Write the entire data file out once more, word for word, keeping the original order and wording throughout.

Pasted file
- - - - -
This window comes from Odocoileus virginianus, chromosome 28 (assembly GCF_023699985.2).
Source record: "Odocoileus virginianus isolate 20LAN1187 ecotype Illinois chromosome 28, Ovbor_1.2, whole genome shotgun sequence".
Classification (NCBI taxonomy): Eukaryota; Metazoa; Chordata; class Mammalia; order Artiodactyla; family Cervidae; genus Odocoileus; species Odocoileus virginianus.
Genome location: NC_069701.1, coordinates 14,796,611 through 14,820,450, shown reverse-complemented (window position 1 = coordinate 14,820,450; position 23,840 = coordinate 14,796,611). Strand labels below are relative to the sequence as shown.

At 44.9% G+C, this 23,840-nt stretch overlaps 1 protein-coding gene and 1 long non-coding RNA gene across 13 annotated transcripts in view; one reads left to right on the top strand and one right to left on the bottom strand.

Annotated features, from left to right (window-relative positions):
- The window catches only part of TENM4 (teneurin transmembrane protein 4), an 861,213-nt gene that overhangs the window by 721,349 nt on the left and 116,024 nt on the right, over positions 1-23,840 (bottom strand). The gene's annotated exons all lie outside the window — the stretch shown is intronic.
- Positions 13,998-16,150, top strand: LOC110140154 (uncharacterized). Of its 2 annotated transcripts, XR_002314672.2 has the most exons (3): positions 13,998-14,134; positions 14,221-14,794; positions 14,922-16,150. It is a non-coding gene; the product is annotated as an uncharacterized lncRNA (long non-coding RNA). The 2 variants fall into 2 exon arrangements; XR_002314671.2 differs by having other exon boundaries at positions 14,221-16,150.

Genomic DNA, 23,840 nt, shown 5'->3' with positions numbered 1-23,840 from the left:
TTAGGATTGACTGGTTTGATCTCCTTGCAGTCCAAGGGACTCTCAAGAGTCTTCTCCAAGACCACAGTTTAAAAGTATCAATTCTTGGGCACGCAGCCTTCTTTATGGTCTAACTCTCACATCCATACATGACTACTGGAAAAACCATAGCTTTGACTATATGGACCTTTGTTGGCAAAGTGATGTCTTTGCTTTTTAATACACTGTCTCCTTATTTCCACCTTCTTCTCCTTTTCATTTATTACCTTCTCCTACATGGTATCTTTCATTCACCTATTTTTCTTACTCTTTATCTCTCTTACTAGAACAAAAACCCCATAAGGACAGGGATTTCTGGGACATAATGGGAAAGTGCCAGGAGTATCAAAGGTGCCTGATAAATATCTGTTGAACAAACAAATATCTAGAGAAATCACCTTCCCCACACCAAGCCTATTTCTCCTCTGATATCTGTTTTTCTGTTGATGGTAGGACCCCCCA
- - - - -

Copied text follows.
This window comes from Odocoileus virginianus, chromosome 28 (assembly GCF_023699985.2).
Source record: "Odocoileus virginianus isolate 20LAN1187 ecotype Illinois chromosome 28, Ovbor_1.2, whole genome shotgun sequence".
Classification (NCBI taxonomy): Eukaryota; Metazoa; Chordata; class Mammalia; order Artiodactyla; family Cervidae; genus Odocoileus; species Odocoileus virginianus.
Genome location: NC_069701.1, coordinates 14,796,611 through 14,820,450, shown reverse-complemented (window position 1 = coordinate 14,820,450; position 23,840 = coordinate 14,796,611). Strand labels below are relative to the sequence as shown.

At 44.9% G+C, this 23,840-nt stretch overlaps 1 protein-coding gene and 1 long non-coding RNA gene across 13 annotated transcripts in view; one reads left to right on the top strand and one right to left on the bottom strand.

Annotated features, from left to right (window-relative positions):
- The window catches only part of TENM4 (teneurin transmembrane protein 4), an 861,213-nt gene that overhangs the window by 721,349 nt on the left and 116,024 nt on the right, over positions 1-23,840 (bottom strand). The gene's annotated exons all lie outside the window — the stretch shown is intronic.
- Positions 13,998-16,150, top strand: LOC110140154 (uncharacterized). Of its 2 annotated transcripts, XR_002314672.2 has the most exons (3): positions 13,998-14,134; positions 14,221-14,794; positions 14,922-16,150. It is a non-coding gene; the product is annotated as an uncharacterized lncRNA (long non-coding RNA). The 2 variants fall into 2 exon arrangements; XR_002314671.2 differs by having other exon boundaries at positions 14,221-16,150.

Genomic DNA, 23,840 nt, shown 5'->3' with positions numbered 1-23,840 from the left:
TTAGGATTGACTGGTTTGATCTCCTTGCAGTCCAAGGGACTCTCAAGAGTCTTCTCCAAGACCACAGTTTAAAAGTATCAATTCTTGGGCACGCAGCCTTCTTTATGGTCTAACTCTCACATCCATACATGACTACTGGAAAAACCATAGCTTTGACTATATGGACCTTTGTTGGCAAAGTGATGTCTTTGCTTTTTAATACACTGTCTCCTTATTTCCACCTTCTTCTCCTTTTCATTTATTACCTTCTCCTACATGGTATCTTTCATTCACCTATTTTTCTTACTCTTTATCTCTCTTACTAGAACAAAAACCCCATAAGGACAGGGATTTCTGGGACATAATGGGAAAGTGCCAGGAGTATCAAAGGTGCCTGATAAATATCTGTTGAACAAACAAATATCTAGAGAAATCACCTTCCCCACACCAAGCCTATTTCTCCTCTGATATCTGTTTTTCTGTTGATGGTAGGACCCCCCA